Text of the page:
***This year marks the 10-year anniversary of IDW Publishing’s Teenage Mutant Ninja Turtles series. In celebration, we here at Primary Ignition will be looking back at the book as a whole. For some, this has emerged as the definitive version of the TMNT. Here is why…***
TITLE: Teenage Mutant Ninja Turtles #13–20
AUTHORS: Kevin Eastman (Story), Tom Waltz (Story & Script)
ARTISTS: Andy Kuhn, Ben Bates
COLORIST: Ronda Pattison
LETTERER: Shawn Lee
PUBLISHER: IDW Publishing
COLLECTED IN: TMNT: The IDW Collection, Vol. 2 (shown right)
RELEASED: August 2012-March 2013
By Rob Siebert
Open Teenage Mutant Ninja Turtles #13, and it’s evident a pretty big change has occurred. It’s very much the same series. But it looks very different.
Issue #12 had been Dan Duncan’s last as regular penciller (Though he would continue to do cover art for the IDW Collection TMNT books.). His were large shoes to fill, as he’d been with the series since its beginning. He’d introduced us to almost all the characters (not counting the ones introduced in the TMNT Micro-Series issues) and their world. Throw in that he just happens to be one of the best to ever draw the Ninja Turtles, and virtually any artist to pick up the pencil in his wake would have a daunting task ahead of them.
The responsibility ultimately fell on Andy Kuhn, who for the record, is quite good. That’s evidenced by his scenes between Shredder and Karai, Baxter Stockman and the Utroms, and his renderings of Slash later on. But the transition between Duncan’s take on the Turtles and Kuhn’s toothy, inky renderings of the boys in green is a jarring one. As such, his work in TMNT is an acquired taste. Still, he’s more than capable of telling compelling stories in his own right.
Compelling stories continued to be the M.O. for TMNT as it entered its second year of publication. As we discussed last time, the best Ninja Turtles stories often center around themes of family, both the ones we’re born with and the ones we choose. That continued to be the case in issues #13-16 as Waltz and the TMNT crew took an in-depth look at the different, and not always so good, paternal relationships on display. We had Casey Jones and his drunk, abusive father. We had Shredder’s strict, often harsh relationship with Karai (though he’s technically her grandfather). One can even make an argument for Baxter Stockman and Slash.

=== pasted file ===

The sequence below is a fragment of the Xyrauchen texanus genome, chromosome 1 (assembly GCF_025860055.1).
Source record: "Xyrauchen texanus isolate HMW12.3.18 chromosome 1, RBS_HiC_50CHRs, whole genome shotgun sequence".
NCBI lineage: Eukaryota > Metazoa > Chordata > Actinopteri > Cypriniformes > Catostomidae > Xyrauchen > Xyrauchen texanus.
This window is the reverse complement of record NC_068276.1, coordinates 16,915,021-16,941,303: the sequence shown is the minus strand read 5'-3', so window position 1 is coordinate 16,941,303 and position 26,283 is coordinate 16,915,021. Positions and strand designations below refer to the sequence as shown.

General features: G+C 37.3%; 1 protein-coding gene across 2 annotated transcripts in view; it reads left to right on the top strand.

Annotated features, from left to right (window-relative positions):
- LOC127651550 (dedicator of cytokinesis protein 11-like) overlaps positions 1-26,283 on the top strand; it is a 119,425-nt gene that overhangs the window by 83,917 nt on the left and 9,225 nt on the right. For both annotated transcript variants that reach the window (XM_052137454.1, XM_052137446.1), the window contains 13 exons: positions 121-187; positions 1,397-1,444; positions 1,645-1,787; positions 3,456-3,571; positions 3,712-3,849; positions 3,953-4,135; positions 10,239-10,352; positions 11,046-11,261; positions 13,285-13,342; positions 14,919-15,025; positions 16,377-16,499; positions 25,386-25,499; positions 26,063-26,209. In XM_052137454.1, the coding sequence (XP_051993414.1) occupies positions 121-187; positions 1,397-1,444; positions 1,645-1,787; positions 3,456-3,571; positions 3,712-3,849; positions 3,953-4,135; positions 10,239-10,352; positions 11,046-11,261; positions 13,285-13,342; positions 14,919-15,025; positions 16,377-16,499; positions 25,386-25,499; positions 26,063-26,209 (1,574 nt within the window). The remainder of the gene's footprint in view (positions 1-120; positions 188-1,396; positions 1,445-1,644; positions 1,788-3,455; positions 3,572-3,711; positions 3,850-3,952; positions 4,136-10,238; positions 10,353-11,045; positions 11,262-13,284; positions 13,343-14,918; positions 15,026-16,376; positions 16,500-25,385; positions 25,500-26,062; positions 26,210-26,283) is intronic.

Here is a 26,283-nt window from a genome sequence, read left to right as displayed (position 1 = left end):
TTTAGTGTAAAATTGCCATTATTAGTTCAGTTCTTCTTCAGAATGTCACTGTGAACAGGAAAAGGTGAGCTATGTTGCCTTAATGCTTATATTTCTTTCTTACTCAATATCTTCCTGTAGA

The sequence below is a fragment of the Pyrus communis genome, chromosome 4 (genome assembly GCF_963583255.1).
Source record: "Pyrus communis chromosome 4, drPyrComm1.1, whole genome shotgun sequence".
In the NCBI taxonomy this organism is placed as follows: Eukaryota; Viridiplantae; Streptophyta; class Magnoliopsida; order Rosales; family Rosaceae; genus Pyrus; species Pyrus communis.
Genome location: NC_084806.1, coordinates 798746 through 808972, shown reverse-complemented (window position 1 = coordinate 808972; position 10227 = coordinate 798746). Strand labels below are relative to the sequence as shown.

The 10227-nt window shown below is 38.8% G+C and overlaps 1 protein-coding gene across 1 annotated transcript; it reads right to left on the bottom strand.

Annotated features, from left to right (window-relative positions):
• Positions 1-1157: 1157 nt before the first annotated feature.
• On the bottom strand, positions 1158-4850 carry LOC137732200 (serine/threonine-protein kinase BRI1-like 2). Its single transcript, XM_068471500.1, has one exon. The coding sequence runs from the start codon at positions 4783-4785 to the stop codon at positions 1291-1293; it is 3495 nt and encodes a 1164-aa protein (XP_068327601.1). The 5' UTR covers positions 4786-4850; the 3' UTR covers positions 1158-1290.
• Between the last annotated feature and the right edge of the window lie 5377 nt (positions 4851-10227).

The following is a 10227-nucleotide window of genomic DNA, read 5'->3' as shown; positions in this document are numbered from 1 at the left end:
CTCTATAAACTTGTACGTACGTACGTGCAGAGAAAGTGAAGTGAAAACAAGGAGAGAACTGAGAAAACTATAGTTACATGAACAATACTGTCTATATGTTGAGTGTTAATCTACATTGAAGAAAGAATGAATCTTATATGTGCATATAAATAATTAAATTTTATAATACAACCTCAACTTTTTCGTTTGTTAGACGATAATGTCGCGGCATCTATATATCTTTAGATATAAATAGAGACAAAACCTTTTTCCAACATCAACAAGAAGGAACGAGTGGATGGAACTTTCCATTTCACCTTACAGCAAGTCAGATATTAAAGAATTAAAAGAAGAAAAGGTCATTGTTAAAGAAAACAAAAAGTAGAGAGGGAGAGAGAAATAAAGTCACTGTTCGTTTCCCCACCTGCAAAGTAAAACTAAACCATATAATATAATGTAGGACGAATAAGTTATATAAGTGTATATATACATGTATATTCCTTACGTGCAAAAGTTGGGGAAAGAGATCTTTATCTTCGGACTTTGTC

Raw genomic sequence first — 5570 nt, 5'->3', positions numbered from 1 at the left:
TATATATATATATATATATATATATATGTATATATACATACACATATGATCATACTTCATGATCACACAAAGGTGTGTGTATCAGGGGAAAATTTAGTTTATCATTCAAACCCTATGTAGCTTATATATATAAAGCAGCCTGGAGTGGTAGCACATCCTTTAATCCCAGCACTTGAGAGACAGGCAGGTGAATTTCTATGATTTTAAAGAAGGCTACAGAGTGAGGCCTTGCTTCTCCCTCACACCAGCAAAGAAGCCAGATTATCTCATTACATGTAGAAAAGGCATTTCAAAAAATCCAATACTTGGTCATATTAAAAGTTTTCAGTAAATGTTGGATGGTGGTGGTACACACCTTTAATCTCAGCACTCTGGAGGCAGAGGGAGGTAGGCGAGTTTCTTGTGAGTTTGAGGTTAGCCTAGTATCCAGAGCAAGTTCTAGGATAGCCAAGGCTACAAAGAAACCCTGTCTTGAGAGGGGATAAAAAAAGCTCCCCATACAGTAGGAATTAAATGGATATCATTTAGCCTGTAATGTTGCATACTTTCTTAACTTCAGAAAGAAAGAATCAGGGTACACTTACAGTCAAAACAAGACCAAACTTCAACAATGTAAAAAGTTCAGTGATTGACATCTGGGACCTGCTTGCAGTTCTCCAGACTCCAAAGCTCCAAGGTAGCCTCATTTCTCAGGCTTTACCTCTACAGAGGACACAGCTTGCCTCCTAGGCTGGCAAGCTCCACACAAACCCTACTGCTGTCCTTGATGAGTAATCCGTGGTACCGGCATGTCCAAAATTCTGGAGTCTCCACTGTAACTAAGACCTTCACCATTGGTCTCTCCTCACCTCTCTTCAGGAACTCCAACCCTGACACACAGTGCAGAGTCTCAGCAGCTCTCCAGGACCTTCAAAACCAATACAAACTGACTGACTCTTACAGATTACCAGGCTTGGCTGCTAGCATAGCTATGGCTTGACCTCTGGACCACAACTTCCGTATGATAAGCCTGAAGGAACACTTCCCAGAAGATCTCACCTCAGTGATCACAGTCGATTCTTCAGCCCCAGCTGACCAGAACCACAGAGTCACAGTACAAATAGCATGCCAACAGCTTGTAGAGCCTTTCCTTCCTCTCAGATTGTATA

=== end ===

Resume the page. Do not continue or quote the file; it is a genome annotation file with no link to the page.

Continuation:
But of course, the preeminent paternal dynamic in this book is between Splinter and the Turtles. Historically, Splinter in his many incarnations has had one prominent character trait: He’s wise. As such, writers have focused more on the Turtles when it comes to character development. But these issues, #14 in particular, give Splinter an added layer that I don’t think any of us were expecting.
When Casey Jones comes to April’s apartment having been beat up by his dad once again, Resident hothead Raphael goes into a rage. He sets out to teach Arnold Jones a lesson, and is unknowingly followed by Splinter. After Raph has roughed up Casey’s father, Splinter arrives on the scene and shockingly puts a blade to Jones’ throat. He asks, “Would you have me execute this man, my son?” Naturally, this brings Raph out of his angry fit.